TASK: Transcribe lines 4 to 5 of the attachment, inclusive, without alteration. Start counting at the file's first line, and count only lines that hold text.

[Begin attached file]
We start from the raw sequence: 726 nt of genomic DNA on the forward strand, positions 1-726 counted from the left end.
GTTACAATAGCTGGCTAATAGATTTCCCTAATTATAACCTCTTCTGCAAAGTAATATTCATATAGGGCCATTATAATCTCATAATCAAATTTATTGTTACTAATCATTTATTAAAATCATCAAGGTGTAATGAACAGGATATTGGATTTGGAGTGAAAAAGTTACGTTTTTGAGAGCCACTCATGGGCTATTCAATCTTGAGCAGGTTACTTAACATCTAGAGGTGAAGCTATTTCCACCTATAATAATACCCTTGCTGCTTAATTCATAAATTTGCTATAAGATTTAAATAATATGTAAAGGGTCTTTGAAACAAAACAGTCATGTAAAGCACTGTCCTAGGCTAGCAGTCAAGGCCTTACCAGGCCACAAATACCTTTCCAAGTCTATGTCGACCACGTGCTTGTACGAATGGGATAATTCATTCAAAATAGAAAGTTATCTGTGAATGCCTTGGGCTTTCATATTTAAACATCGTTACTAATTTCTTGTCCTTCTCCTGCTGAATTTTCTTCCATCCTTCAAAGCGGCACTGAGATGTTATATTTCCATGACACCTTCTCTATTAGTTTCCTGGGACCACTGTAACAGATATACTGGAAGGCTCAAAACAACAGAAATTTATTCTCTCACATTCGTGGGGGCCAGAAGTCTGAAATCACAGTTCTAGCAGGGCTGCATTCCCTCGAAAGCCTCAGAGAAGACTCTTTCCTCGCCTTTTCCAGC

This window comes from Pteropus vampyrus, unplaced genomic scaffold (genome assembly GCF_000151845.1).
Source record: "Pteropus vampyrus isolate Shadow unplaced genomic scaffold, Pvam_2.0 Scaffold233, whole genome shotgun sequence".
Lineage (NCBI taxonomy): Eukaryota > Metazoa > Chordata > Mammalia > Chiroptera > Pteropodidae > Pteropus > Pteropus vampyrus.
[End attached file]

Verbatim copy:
Source record: "Pteropus vampyrus isolate Shadow unplaced genomic scaffold, Pvam_2.0 Scaffold233, whole genome shotgun sequence".
Lineage (NCBI taxonomy): Eukaryota > Metazoa > Chordata > Mammalia > Chiroptera > Pteropodidae > Pteropus > Pteropus vampyrus.